Monday, October 29, 2012
I generally like zombie movies, Dawn of the Dead, 28 Days Later, Zombieland, they're all good. I like The Walking Dead TV show and comic book. The story of a small group of people surviving in a post-apocalyptic world is a theme used over and over in countless stories. Pride and Prejudice and Zombies is on my to read list.
Aside from being entertaining the metaphor is actually applicable to the plight of illicit drug users. The underlying theme behind every zombie movie is xenophobia, defined by Webster's as "fear and hatred of strangers or foreigners or of anything that is strange or foreign." Zombies represent the metaphorical "other," a definition that is the first step in stigmatizing and discriminating a group that is perceived as strange and foreign. Opiate users, especially heroin users, are often portrayed as former humans who have been infected with the "disease" of addiction transforming them into "walking corpses" with a single-minded hunger for drugs (brains). Because they are less than human and may "infect" otherwise innocent Americans (especially children) by "pushing" drugs extreme measures are necessary. This includes quarantine of suspected infected persons, search for a medical cure, and of course the murder of those gone to far to be saved.
In 1962 the US Supreme Court heard the case Robinson v. California, in response to a California law that made it a crime to be a narcotics addict. In this particular case Robinson was arrested for having track marks on his arm and sentenced to 90 days in jail. The court ruled in favor of Robinson arguing that addiction is a disease and thus civil commitment was a violation of the 8th amendment protection against cruel and unusual punishment. One might think that if narcotic addiction is a disease characterized by the consumption of narcotics then addicts should not be incarcerated for possession of narcotics, but the courts have not gone on to this logical conclusion. Reflecting the schizophrenic nature of criminal justice viewing addiction as alternatively a disease and crime, merely being an addict is not a crime. However the major behavioral symptom of this disease, the consumption of narcotics, is a crime.
What is interesting, and telling about the popular conception of a heroin addict, was the statements made by Justice Douglas:
"To be a confirmed drug addict is to be one of the walking dead.... The teeth have rotted out; the appetite is lost and the stomach and intestines don't function properly. The gall bladder becomes inflamed; eyes and skin turn a bilious yellow. In some cases membranes of the nose turn a flaming red; the partition separating the nostrils is eaten away — breathing is difficult. Oxygen in the blood decreases; bronchitis and tuberculosis develop. Good traits of character disappear and bad ones emerge. Sex organs become affected. Veins collapse and livid purplish scars remain.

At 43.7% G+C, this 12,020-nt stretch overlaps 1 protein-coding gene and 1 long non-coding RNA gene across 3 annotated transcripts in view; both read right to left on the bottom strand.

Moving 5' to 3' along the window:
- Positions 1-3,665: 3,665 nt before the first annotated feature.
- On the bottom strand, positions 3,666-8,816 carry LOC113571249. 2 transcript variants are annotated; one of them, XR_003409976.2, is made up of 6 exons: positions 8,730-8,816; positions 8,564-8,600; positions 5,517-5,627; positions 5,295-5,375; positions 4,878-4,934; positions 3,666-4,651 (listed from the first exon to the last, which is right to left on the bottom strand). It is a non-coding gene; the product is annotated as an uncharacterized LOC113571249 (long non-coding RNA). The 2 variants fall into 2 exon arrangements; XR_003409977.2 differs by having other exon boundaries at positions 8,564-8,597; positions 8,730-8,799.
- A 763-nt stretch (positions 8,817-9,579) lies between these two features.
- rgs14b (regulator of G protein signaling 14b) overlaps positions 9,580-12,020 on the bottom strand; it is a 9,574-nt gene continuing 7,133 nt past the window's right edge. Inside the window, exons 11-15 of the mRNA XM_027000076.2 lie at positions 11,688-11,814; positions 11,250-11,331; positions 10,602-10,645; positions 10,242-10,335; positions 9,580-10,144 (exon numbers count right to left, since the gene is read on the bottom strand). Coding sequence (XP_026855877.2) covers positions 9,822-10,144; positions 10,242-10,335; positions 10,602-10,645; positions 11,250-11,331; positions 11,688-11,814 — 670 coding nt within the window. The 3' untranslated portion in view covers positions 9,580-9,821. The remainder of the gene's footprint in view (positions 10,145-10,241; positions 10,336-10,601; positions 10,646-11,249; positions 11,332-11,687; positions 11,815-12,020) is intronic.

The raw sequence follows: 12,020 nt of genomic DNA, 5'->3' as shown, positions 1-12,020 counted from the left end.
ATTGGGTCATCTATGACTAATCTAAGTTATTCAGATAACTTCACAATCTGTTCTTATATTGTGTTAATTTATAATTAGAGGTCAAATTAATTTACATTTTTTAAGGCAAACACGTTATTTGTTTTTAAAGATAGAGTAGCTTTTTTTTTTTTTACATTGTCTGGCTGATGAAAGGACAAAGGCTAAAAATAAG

Boils and abscesses plague the skin; gnawing pain racks the body. Nerves snap; vicious twitching develops. Imaginary and fantastic fears blight the mind and sometimes complete insanity results. Often times, too, death comes much too early in life.... Such is the plague of being one of the walking dead." 
This caricature of a heroin addict is repeated endlessly in the media and in the minds of most Americans. Heroin is a "plague" and addicts are the "walking dead." This is especially ironic given that heroin is far less toxic than two of our most popular legal drugs: alcohol and tobacco . It is widely assumed that the "progressive" notion that opiate users are sick and in need of (usually coerced) treatment is an enlightened view of opiate addiction. The notion that opiate users are in control of their intellectual faculties and making a rational choice to use a drug to improve their lives is not even entertained.
For those of us who care about drug reform emphasizing that narcotics addiction is a disease based on the "NIDA paradigm" is a double-edged sword. On the one hand anything that moves away from the criminal justice approach to drug prohibition is welcomed, but we should not be quick to embrace a policy that relies on compulsory treatment and continues the stigmatization of opiate users. The "hijacked brain" meme implicitly supports drug prohibition and the view of opiate addicts as one of the walking dead.
 Quoted from Images of Death and Destruction in Drug Law Cases by Steven Wisotsky [Link]
 Dr. Arnold Trebach informs us in The Heroin Solution that "putting aside the problem of addiction, the chemical heroin seems almost a neutral or benign substance. Taken in stable, moderate doses, it does not seem to cause organic injury, as does alcoholism over time."